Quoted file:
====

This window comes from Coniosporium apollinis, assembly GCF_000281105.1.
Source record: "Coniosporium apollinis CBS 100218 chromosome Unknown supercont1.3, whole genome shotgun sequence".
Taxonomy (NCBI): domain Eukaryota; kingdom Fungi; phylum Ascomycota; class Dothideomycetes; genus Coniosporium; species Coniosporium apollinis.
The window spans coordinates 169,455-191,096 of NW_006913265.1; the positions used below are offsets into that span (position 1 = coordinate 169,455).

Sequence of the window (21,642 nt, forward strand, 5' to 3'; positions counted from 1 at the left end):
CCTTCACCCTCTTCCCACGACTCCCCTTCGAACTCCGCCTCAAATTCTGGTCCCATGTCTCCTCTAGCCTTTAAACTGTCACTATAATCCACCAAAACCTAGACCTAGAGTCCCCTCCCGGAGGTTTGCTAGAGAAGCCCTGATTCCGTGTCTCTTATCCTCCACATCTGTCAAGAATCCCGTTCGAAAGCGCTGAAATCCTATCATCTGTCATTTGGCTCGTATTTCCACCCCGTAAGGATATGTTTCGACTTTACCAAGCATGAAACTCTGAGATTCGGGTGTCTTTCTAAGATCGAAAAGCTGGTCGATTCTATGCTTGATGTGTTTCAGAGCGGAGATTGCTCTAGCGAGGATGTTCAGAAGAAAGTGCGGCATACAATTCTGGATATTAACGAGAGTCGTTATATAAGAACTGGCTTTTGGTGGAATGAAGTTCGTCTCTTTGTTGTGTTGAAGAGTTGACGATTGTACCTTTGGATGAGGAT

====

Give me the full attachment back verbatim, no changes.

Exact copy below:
This window comes from Coniosporium apollinis, assembly GCF_000281105.1.
Source record: "Coniosporium apollinis CBS 100218 chromosome Unknown supercont1.3, whole genome shotgun sequence".
Taxonomy (NCBI): domain Eukaryota; kingdom Fungi; phylum Ascomycota; class Dothideomycetes; genus Coniosporium; species Coniosporium apollinis.
The window spans coordinates 169,455-191,096 of NW_006913265.1; the positions used below are offsets into that span (position 1 = coordinate 169,455).

Sequence of the window (21,642 nt, forward strand, 5' to 3'; positions counted from 1 at the left end):
CCTTCACCCTCTTCCCACGACTCCCCTTCGAACTCCGCCTCAAATTCTGGTCCCATGTCTCCTCTAGCCTTTAAACTGTCACTATAATCCACCAAAACCTAGACCTAGAGTCCCCTCCCGGAGGTTTGCTAGAGAAGCCCTGATTCCGTGTCTCTTATCCTCCACATCTGTCAAGAATCCCGTTCGAAAGCGCTGAAATCCTATCATCTGTCATTTGGCTCGTATTTCCACCCCGTAAGGATATGTTTCGACTTTACCAAGCATGAAACTCTGAGATTCGGGTGTCTTTCTAAGATCGAAAAGCTGGTCGATTCTATGCTTGATGTGTTTCAGAGCGGAGATTGCTCTAGCGAGGATGTTCAGAAGAAAGTGCGGCATACAATTCTGGATATTAACGAGAGTCGTTATATAAGAACTGGCTTTTGGTGGAATGAAGTTCGTCTCTTTGTTGTGTTGAAGAGTTGACGATTGTACCTTTGGATGAGGAT